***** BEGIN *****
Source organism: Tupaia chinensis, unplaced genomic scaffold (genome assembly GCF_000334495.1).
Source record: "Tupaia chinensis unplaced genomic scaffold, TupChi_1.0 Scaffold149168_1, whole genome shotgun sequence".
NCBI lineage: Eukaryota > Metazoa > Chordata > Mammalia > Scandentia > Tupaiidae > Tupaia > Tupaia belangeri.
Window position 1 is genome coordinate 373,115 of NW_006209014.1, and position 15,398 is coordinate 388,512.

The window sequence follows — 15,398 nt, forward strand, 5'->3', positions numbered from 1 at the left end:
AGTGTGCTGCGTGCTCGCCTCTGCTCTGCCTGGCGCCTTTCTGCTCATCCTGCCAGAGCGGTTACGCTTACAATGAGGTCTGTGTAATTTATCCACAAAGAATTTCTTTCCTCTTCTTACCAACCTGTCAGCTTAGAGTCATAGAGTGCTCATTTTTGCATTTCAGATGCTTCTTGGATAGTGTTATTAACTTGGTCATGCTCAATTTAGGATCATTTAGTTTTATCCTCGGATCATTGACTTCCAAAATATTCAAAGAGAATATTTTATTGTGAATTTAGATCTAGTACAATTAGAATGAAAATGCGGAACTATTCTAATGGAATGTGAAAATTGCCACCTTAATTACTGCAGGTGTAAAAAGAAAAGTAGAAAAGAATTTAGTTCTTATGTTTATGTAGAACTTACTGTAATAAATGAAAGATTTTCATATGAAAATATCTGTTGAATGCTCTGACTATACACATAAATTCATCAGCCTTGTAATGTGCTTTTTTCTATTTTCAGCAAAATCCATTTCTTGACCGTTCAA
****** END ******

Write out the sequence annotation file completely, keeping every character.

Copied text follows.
Source organism: Tupaia chinensis, unplaced genomic scaffold (genome assembly GCF_000334495.1).
Source record: "Tupaia chinensis unplaced genomic scaffold, TupChi_1.0 Scaffold149168_1, whole genome shotgun sequence".
NCBI lineage: Eukaryota > Metazoa > Chordata > Mammalia > Scandentia > Tupaiidae > Tupaia > Tupaia belangeri.
Window position 1 is genome coordinate 373,115 of NW_006209014.1, and position 15,398 is coordinate 388,512.

The window sequence follows — 15,398 nt, forward strand, 5'->3', positions numbered from 1 at the left end:
AGTGTGCTGCGTGCTCGCCTCTGCTCTGCCTGGCGCCTTTCTGCTCATCCTGCCAGAGCGGTTACGCTTACAATGAGGTCTGTGTAATTTATCCACAAAGAATTTCTTTCCTCTTCTTACCAACCTGTCAGCTTAGAGTCATAGAGTGCTCATTTTTGCATTTCAGATGCTTCTTGGATAGTGTTATTAACTTGGTCATGCTCAATTTAGGATCATTTAGTTTTATCCTCGGATCATTGACTTCCAAAATATTCAAAGAGAATATTTTATTGTGAATTTAGATCTAGTACAATTAGAATGAAAATGCGGAACTATTCTAATGGAATGTGAAAATTGCCACCTTAATTACTGCAGGTGTAAAAAGAAAAGTAGAAAAGAATTTAGTTCTTATGTTTATGTAGAACTTACTGTAATAAATGAAAGATTTTCATATGAAAATATCTGTTGAATGCTCTGACTATACACATAAATTCATCAGCCTTGTAATGTGCTTTTTTCTATTTTCAGCAAAATCCATTTCTTGACCGTTCAA